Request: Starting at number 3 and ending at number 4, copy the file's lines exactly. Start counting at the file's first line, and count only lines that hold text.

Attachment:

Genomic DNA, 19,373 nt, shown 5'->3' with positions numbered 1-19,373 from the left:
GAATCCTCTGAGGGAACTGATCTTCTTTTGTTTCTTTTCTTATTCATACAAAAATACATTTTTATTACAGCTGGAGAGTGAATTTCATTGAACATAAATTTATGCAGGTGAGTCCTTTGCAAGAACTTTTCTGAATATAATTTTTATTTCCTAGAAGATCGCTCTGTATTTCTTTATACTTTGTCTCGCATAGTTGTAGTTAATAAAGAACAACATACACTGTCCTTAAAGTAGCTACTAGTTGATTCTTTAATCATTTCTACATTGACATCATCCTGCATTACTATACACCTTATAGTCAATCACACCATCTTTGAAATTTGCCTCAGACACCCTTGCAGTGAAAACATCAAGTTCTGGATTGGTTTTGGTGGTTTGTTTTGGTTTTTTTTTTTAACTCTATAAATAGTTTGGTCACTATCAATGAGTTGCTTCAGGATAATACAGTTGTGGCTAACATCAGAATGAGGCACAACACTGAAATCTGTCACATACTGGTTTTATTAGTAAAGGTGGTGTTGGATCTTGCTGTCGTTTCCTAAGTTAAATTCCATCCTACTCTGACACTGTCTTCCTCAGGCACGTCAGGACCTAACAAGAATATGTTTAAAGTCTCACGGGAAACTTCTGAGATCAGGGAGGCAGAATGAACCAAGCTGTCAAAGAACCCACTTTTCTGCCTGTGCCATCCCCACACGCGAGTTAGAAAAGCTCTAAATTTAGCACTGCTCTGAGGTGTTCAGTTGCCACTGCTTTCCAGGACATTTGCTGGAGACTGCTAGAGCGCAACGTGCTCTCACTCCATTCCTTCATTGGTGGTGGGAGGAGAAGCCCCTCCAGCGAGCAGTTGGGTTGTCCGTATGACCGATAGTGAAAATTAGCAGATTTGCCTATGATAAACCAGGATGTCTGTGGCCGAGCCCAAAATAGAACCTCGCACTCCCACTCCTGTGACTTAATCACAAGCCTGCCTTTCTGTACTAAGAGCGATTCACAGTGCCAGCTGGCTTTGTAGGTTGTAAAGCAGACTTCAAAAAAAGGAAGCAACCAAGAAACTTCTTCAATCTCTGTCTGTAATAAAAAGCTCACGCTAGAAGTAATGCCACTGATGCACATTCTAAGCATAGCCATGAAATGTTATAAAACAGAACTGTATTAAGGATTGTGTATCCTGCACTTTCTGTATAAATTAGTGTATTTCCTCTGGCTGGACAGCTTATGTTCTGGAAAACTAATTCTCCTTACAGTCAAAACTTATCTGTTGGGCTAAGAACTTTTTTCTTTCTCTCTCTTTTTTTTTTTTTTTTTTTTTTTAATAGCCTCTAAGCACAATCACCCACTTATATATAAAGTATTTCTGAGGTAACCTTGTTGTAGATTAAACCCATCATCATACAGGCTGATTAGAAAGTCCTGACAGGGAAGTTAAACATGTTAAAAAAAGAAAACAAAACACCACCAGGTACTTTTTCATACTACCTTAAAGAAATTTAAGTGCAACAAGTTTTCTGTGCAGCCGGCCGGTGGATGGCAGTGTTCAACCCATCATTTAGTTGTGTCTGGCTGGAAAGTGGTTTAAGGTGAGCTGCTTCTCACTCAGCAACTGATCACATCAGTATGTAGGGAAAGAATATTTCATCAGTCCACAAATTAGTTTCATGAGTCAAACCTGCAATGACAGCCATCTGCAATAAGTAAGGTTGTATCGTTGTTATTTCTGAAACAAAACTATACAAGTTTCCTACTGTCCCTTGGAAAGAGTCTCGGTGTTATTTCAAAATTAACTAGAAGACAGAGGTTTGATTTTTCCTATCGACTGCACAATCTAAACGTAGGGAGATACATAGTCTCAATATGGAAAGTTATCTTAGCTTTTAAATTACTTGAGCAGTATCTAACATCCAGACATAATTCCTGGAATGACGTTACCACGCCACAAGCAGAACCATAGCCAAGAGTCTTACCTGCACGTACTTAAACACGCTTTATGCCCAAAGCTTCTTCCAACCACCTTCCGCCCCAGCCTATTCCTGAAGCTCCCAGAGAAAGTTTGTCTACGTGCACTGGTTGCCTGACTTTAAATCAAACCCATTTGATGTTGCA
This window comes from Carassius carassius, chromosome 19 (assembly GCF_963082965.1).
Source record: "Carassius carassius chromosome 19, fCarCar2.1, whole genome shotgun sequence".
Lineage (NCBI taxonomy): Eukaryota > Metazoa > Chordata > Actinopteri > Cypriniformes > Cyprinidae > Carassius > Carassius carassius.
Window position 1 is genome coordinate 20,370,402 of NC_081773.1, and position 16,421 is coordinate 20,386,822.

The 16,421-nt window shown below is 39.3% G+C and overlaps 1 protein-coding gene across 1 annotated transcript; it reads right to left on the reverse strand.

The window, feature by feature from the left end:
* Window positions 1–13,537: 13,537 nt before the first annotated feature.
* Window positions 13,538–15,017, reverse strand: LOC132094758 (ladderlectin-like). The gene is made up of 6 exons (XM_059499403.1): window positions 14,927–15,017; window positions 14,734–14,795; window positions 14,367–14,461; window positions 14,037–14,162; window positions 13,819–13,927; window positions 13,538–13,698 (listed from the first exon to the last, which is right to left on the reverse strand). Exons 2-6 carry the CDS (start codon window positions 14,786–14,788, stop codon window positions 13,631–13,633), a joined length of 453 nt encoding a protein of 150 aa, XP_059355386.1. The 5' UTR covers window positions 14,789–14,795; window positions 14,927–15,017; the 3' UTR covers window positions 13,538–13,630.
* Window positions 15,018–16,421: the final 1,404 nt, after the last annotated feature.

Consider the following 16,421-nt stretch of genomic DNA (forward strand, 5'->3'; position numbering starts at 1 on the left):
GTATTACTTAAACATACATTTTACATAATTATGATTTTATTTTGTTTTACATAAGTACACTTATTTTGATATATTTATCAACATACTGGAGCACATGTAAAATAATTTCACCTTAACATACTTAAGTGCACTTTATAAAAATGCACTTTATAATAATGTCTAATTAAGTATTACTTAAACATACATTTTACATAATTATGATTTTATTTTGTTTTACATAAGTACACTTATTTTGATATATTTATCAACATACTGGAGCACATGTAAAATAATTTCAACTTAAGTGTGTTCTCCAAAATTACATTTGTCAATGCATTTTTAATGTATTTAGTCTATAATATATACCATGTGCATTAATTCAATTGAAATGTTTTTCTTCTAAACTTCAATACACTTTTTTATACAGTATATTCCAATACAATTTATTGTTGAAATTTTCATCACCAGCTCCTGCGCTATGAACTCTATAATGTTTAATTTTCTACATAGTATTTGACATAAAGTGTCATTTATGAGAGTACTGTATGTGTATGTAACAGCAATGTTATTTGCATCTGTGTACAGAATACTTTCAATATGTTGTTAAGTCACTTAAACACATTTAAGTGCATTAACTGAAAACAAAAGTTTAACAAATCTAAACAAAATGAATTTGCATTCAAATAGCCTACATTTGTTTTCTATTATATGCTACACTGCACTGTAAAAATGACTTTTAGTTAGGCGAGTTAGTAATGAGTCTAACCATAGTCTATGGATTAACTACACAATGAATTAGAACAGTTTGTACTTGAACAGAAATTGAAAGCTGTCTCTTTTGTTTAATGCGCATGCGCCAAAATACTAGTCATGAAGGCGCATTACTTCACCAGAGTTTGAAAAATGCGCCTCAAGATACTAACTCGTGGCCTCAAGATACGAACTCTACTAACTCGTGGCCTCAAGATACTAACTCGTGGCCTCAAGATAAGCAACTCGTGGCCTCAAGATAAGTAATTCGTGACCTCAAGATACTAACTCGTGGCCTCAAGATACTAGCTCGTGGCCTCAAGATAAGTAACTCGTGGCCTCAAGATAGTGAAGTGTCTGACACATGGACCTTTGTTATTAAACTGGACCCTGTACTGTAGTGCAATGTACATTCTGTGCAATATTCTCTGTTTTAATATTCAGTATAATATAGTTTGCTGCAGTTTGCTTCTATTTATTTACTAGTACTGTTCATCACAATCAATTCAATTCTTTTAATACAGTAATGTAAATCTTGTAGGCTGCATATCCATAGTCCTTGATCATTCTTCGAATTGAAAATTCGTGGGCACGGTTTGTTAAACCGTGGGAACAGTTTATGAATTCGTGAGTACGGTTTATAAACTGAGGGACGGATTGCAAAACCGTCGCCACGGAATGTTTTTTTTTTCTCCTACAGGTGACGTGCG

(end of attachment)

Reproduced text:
This window comes from Carassius carassius, chromosome 19 (assembly GCF_963082965.1).
Source record: "Carassius carassius chromosome 19, fCarCar2.1, whole genome shotgun sequence".